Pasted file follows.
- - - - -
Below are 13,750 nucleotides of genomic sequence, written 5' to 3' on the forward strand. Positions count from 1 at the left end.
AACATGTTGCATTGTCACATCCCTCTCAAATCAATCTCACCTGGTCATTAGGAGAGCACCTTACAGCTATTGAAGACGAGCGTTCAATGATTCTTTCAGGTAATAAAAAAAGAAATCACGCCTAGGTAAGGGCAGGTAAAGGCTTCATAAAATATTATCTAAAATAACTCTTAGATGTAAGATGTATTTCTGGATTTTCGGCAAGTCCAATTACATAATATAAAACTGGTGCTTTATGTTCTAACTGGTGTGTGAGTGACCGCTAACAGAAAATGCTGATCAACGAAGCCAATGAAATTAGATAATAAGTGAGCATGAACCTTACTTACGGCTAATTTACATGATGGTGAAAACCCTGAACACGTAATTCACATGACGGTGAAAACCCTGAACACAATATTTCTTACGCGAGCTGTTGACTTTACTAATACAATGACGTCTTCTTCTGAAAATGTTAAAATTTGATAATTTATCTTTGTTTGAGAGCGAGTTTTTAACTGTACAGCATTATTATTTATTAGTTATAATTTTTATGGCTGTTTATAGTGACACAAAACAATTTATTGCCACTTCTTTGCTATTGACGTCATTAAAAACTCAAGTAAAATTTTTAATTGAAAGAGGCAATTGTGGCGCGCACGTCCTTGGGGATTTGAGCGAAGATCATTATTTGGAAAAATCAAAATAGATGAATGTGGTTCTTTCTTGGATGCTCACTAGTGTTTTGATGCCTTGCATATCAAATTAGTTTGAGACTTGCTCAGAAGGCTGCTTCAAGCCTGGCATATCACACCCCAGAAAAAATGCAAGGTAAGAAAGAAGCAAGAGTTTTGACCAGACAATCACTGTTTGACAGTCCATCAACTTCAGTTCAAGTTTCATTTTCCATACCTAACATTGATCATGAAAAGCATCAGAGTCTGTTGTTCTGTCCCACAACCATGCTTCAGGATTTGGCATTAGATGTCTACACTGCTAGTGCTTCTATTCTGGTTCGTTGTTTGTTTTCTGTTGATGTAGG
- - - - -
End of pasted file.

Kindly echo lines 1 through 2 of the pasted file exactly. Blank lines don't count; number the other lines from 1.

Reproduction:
Below are 13,750 nucleotides of genomic sequence, written 5' to 3' on the forward strand. Positions count from 1 at the left end.
AACATGTTGCATTGTCACATCCCTCTCAAATCAATCTCACCTGGTCATTAGGAGAGCACCTTACAGCTATTGAAGACGAGCGTTCAATGATTCTTTCAGGTAATAAAAAAAGAAATCACGCCTAGGTAAGGGCAGGTAAAGGCTTCATAAAATATTATCTAAAATAACTCTTAGATGTAAGATGTATTTCTGGATTTTCGGCAAGTCCAATTACATAATATAAAACTGGTGCTTTATGTTCTAACTGGTGTGTGAGTGACCGCTAACAGAAAATGCTGATCAACGAAGCCAATGAAATTAGATAATAAGTGAGCATGAACCTTACTTACGGCTAATTTACATGATGGTGAAAACCCTGAACACGTAATTCACATGACGGTGAAAACCCTGAACACAATATTTCTTACGCGAGCTGTTGACTTTACTAATACAATGACGTCTTCTTCTGAAAATGTTAAAATTTGATAATTTATCTTTGTTTGAGAGCGAGTTTTTAACTGTACAGCATTATTATTTATTAGTTATAATTTTTATGGCTGTTTATAGTGACACAAAACAATTTATTGCCACTTCTTTGCTATTGACGTCATTAAAAACTCAAGTAAAATTTTTAATTGAAAGAGGCAATTGTGGCGCGCACGTCCTTGGGGATTTGAGCGAAGATCATTATTTGGAAAAATCAAAATAGATGAATGTGGTTCTTTCTTGGATGCTCACTAGTGTTTTGATGCCTTGCATATCAAATTAGTTTGAGACTTGCTCAGAAGGCTGCTTCAAGCCTGGCATATCACACCCCAGAAAAAATGCAAGGTAAGAAAGAAGCAAGAGTTTTGACCAGACAATCACTGTTTGACAGTCCATCAACTTCAGTTCAAGTTTCATTTTCCATACCTAACATTGATCATGAAAAGCATCAGAGTCTGTTGTTCTGTCCCACAACCATGCTTCAGGATTTGGCATTAGATGTCTACACTGCTAGTGCTTCTATTCTGGTTCGTTGTTTGTTTTCTGTTGATGTAGG